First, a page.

Maybe it would be a good idea to have an easy way to switch languages on the interface, other than to have to go back to one's account parameters. This could help non-English speaking people to adopt the site. A flag in the upper right corner, that you can click to access other languages in a blink could be a solution.

Publicado por chris971 hace alrededor de 2 años (Marca)

That's interesting. We have similar issues in Russia where "" is a major long-established competitor and iNat is (or was) in English. The problem now is solved (more or less) by more attractive and user-friendly interface of the iNaturalist and complete translation of the platform into Russian including help tips, app, and vernacular names.

As for "anti-Americanism" mentioned above, I really haven't heard about this here in Russia as a reason against iNat. It's fun, isn't it? I guess, people are accepting iNaturalist as being an international venue like Google or Facebook. Meeting here people across the globe is confirming this proposition.

90% of comments in discussions of observations are in Russian, so there's no language barrier at all. Just a big and rather isolated Russian-speaking iNat community.

Publicado por apseregin hace alrededor de 2 años (Marca)

Language and fierce competition with other pre-existing and more local (ie maybe closer to a community that you know in real life, less intimidating) platforms are indeed probably the key here. The "American label" is not a problem or it should not be...

I think the strongest advantage and key difference of iNaturalist relative to more local systems is its openness: open data, open source software (that's why the "American label” should really not be a problem). That should be a strong argument to convince people to use it.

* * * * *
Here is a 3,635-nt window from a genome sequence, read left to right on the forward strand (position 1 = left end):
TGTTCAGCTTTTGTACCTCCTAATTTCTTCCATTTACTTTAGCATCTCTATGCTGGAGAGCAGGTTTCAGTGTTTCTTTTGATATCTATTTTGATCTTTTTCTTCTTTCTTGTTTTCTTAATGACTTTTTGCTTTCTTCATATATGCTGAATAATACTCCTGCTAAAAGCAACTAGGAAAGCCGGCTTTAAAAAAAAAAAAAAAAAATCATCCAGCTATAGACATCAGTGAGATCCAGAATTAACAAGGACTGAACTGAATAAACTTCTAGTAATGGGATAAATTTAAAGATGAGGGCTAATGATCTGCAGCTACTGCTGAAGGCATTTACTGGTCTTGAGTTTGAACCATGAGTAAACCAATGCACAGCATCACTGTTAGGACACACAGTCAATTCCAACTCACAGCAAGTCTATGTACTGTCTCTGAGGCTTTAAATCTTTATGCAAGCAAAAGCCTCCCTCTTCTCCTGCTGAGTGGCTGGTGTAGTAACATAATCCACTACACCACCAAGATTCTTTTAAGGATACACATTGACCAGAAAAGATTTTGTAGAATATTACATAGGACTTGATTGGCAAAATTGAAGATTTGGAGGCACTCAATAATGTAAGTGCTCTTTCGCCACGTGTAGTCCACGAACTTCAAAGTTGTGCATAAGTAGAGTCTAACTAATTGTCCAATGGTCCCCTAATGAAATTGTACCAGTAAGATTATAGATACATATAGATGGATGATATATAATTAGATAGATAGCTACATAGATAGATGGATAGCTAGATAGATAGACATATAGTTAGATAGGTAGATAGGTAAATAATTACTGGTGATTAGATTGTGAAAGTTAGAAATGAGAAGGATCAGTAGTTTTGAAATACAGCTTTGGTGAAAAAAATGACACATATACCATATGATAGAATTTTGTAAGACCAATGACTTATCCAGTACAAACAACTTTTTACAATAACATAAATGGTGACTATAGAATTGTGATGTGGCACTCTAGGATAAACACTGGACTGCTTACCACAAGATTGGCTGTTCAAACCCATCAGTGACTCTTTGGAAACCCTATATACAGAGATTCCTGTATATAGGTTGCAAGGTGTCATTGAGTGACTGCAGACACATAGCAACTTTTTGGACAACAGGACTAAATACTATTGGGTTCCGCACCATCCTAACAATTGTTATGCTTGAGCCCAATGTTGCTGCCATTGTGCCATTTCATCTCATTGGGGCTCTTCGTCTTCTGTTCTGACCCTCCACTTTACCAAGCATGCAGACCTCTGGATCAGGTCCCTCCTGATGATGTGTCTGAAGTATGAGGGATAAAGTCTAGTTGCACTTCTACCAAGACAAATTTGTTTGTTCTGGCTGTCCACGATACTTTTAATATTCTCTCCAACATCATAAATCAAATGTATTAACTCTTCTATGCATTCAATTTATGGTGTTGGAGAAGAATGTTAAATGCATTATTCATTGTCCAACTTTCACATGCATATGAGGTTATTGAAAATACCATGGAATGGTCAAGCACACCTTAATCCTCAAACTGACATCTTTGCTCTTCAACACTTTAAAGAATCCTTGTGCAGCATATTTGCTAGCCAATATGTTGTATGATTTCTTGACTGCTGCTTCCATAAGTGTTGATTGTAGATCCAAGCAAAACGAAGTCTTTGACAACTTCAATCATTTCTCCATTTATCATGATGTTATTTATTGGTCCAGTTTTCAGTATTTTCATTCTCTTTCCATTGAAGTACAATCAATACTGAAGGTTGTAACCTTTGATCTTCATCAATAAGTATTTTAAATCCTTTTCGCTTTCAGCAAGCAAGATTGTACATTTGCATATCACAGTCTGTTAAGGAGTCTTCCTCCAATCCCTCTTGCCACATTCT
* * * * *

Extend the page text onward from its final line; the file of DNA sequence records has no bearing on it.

Many more local systems are not open. At best they let the users see the data but most of the time they do not allow them to download the data. This might seem far from most observers considerations but it should not be. Most observers want their data to be available for nature conservation and research (whoever is behind it). If the data are locked in local systems, in many situations they will not be available for these purposes (or they would be underused). Many local platforms tend to build huge databases that can be used only by the people who "own" the database (or if you “collaborate” with them) or that can be used to negotiate contracts with public authorities or to be directly monetized (the data are sold). I have seen several time data locked in such databases and not being provided in scientific or nature conservation projects because of that “what personal benefit could I gain” spirit of the database owners and in contradiction with the willingness of the observers. For the same reason, it is also often a real pain when you want just to gather regional data to have a more national view of the distribution/trends of species. The fact that all iNaturalist “research grade” are systematically uploaded to GBIF without any data degradation is one of the best examples that iNaturalist is not trying to “lock” the data. Most other platforms do not contribute to GBIF of if they do they typically spatially degrade the information (typically at 10 km in France and 5 km in Belgium). This is a problem for example if you want to make an impact assessment of any land use planning project. Basically, iNaturalist is not behaving like Facebook while many other platforms do (even if they are “French”)...